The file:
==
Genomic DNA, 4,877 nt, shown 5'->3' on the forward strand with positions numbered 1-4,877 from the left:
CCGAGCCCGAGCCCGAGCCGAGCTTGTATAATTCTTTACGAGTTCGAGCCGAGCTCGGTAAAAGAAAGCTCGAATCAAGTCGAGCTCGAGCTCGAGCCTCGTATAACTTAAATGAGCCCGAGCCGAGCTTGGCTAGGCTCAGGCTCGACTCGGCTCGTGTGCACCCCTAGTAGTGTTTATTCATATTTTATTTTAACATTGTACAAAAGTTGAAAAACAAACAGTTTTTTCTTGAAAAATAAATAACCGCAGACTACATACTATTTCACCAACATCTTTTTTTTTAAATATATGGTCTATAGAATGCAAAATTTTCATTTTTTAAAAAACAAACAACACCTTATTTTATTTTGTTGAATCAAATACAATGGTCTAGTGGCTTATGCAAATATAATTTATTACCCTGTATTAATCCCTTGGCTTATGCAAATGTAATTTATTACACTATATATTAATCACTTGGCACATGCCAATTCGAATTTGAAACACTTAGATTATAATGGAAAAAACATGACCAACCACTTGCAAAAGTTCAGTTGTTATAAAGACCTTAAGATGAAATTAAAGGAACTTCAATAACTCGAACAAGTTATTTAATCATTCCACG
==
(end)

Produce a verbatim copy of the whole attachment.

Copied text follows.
Genomic DNA, 4,877 nt, shown 5'->3' on the forward strand with positions numbered 1-4,877 from the left:
CCGAGCCCGAGCCCGAGCCGAGCTTGTATAATTCTTTACGAGTTCGAGCCGAGCTCGGTAAAAGAAAGCTCGAATCAAGTCGAGCTCGAGCTCGAGCCTCGTATAACTTAAATGAGCCCGAGCCGAGCTTGGCTAGGCTCAGGCTCGACTCGGCTCGTGTGCACCCCTAGTAGTGTTTATTCATATTTTATTTTAACATTGTACAAAAGTTGAAAAACAAACAGTTTTTTCTTGAAAAATAAATAACCGCAGACTACATACTATTTCACCAACATCTTTTTTTTTAAATATATGGTCTATAGAATGCAAAATTTTCATTTTTTAAAAAACAAACAACACCTTATTTTATTTTGTTGAATCAAATACAATGGTCTAGTGGCTTATGCAAATATAATTTATTACCCTGTATTAATCCCTTGGCTTATGCAAATGTAATTTATTACACTATATATTAATCACTTGGCACATGCCAATTCGAATTTGAAACACTTAGATTATAATGGAAAAAACATGACCAACCACTTGCAAAAGTTCAGTTGTTATAAAGACCTTAAGATGAAATTAAAGGAACTTCAATAACTCGAACAAGTTATTTAATCATTCCACG